For a very long time I’ve been a Slackware user. I still happily run Slackware on my servers, but I moved to Linux Mint for all my workstations.

One of the things that always pissed me off about non-Slackware distributions is the amount of time it takes to install new software. Sure in Slackware I had to download the source code and build it myself, but I did that once, and then literally never had to download it again for years.

On any apt-based or yum-based or similar system it seems that any time you do anything with the package manager you have to wait minutes, and sometimes hours for something to be downloaded from a mirror. And if you have more than one machine – you have to double, triple, quadruple, etc. that time.

Finally I had enough and I set up my own mirror. This post is a walkthrough of what I did.

I considered the following options:

  • apt-mirror is the most commonly recommended tool. It didn’t work for me for two reasons: it’s officially no longer maintained, and even though it’s just a Perl script – it needs to run on a Debian (or derivative) server. My server is Slackware.
  • ftpsync seemed overkill for my needs. And I don’t think it’s intended for partial mirrors.
  • apt-cache and HttpReplicator seemed too limited for my needs.
  • Rsyncmirror might be a good option but I didn’t try it.

I settled on DebMirror. It does not have any dependencies (except one Perl module), it’s very configurable, and at the same time it’s simple.

Mostly I followed that tutorial on the Ubuntu help page (which is very good) but I had to customise it to work in my environment and make it work for Linux Mint.

Step 1 – Disk space

I knew it would take a lot of disk space, but still I underestimated it. I ended up adding a cheap rotating drive to my server just to hold the mirrored files. I figured in the long term I’ll have mirrors for different distributions so the extra space won’t hurt.

Just to give yourself a clear idea: have a look at the Debian mirror size page. Even if you choose one or two architectures – you probably don’t have that much disk space sitting there unused. So figure that out before you start.

The minimum today for the Linux Mint mirror is just over 100GB. But Who knows what it will be by the time you read this.

Step 2 – Install debmirror

If you’re running an apt-based distro on your server – you use apt to install debmirror. For everyone else – you’ll have to download the source package, get the script out of there, and put it into /usr/local/bin. For me the steps looked like this (I did everything as root):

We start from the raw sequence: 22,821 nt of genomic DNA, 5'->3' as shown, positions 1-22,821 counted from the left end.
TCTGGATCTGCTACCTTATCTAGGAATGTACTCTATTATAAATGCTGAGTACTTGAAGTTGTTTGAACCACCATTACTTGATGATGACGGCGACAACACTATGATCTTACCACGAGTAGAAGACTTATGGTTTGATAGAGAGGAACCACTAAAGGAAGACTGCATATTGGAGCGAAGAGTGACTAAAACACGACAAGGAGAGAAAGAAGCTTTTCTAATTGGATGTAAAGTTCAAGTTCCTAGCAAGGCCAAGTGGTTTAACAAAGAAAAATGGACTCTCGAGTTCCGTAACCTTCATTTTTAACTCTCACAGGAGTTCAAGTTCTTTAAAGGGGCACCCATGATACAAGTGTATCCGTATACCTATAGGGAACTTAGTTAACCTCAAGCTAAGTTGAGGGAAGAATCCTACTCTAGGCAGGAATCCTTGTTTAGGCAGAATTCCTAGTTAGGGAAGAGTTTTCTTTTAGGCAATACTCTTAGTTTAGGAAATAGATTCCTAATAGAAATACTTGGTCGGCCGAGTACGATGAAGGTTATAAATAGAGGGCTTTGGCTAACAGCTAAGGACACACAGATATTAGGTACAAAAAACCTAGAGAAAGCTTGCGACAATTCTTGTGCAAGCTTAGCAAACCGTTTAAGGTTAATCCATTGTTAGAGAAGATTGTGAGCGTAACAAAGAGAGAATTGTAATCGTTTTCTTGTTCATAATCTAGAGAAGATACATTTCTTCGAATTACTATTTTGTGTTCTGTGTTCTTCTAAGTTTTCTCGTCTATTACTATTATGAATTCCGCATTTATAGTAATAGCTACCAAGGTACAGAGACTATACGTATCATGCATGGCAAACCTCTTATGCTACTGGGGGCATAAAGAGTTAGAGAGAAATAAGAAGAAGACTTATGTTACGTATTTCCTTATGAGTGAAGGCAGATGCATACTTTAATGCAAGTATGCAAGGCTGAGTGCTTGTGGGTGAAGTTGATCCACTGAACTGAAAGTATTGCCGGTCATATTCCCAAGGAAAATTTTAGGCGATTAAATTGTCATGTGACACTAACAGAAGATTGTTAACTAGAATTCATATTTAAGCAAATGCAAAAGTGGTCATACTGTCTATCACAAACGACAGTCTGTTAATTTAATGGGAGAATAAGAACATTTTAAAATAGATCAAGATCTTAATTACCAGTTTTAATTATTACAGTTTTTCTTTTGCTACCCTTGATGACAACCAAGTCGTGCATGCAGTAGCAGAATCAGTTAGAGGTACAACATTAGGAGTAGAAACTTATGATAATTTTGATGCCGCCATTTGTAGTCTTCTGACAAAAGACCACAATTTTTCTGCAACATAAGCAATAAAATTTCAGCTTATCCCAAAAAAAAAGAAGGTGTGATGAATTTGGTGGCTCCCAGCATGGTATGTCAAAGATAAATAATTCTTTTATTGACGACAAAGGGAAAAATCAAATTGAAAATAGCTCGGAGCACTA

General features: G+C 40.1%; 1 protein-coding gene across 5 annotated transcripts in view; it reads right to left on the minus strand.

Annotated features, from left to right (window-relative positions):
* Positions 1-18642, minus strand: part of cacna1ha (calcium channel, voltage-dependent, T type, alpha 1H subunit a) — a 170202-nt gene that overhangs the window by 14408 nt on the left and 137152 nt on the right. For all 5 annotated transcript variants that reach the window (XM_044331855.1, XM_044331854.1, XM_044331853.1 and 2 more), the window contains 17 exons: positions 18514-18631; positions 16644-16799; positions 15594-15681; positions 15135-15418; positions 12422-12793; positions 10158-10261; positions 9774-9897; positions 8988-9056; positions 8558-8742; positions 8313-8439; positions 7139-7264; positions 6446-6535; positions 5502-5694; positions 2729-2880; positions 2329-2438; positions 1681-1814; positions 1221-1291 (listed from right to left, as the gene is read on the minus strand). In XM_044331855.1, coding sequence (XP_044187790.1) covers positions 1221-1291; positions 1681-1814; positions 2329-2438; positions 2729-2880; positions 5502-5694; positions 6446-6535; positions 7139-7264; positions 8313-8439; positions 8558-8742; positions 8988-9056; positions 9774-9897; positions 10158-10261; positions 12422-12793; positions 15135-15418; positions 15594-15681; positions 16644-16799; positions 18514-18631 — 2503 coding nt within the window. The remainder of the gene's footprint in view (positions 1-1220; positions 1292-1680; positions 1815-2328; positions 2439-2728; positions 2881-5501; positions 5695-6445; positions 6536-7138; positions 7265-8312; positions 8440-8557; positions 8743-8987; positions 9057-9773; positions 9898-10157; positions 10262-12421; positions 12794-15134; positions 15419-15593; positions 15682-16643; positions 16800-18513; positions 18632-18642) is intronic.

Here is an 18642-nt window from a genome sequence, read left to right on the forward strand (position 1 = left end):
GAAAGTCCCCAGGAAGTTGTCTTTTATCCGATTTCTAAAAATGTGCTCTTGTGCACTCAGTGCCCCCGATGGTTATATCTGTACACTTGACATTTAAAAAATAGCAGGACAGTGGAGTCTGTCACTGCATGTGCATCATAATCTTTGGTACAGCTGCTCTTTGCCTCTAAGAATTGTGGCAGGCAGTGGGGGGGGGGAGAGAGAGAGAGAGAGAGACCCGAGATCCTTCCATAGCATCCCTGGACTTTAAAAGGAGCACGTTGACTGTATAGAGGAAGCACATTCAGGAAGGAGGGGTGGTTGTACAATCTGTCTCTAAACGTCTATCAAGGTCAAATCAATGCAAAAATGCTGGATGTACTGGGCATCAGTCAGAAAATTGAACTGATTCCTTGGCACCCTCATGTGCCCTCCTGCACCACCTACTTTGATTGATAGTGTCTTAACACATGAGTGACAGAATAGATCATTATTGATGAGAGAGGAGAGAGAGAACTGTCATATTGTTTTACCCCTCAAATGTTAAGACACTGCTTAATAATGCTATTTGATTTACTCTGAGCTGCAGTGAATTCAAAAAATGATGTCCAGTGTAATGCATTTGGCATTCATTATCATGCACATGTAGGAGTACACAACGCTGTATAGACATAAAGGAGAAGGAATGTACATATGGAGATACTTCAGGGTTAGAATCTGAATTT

cd /root
tar xvf debmirror_2.32.tar.xz
cd debmirror
cp debmirror /usr/local/bin

Finding the URL to download the latest debmirror package was a pain, but I don’t think the version matters that much.

At this point on my server when I ran it, I got an error like this:

# debmirror
Can't locate LockFile/ in @INC (you may need to install the LockFile::Simple module) (@INC contains: /usr/local/lib64/perl5 /usr/local/share/perl5 /usr/lib64/perl5/vendor_perl /usr/share/perl5/vendor_perl /usr/lib64/perl5 /usr/share/perl5 .) at ./debmirror line 592.
BEGIN failed--compilation aborted at ./debmirror line 592.

I already used CPAN before, so the fix was easy:

cpan install LockFile::Simple

Then it runs, but doesn’t do anything yet:

# debmirror
mirrordir not specified
Usage: ./debmirror [options]

Later I found that the version of gpgv On Slackware 14 doesn’t understand the –output argument which the debmirror script uses, so I had to edit debmirror and remove the “–output –” from this line:

"my @gpgv = qw(gpgv --output - --status-fd);"

I don’t know what that was intended to do, but it worked fine for me.

Step 3: Signatures

The Ubuntu guide didn’t explain what this does, and I didn’t bother figuring it out. Probably debmirror will verify the integrity of the mirrored packages.

I needed both the Ubuntu and Mint keys, and since the server wasn’t running either – I had to scp them from one of my workstations (

mkdir /root/mirrorkeyring
cd /root/mirrorkeyring
scp andrew@ .
gpg --no-default-keyring --keyring /root/mirrorkeyring/trustedkeys.gpg --import ubuntu-archive-keyring.gpg
scp andrew@ .
gpg --no-default-keyring --keyring /root/mirrorkeyring/trustedkeys.gpg --import linuxmint-keyring.gpg

You’ll use this /root/mirrorkeyring directory in your scripts.

Step 4: Create mirror scripts

Linux Mint is mostly Ubuntu. But it has a couple of gigabytes of its own packages. So you’ll need to make a script to mirror the Ubuntu repositories and another (almost identical) script to mirror the Mint repository.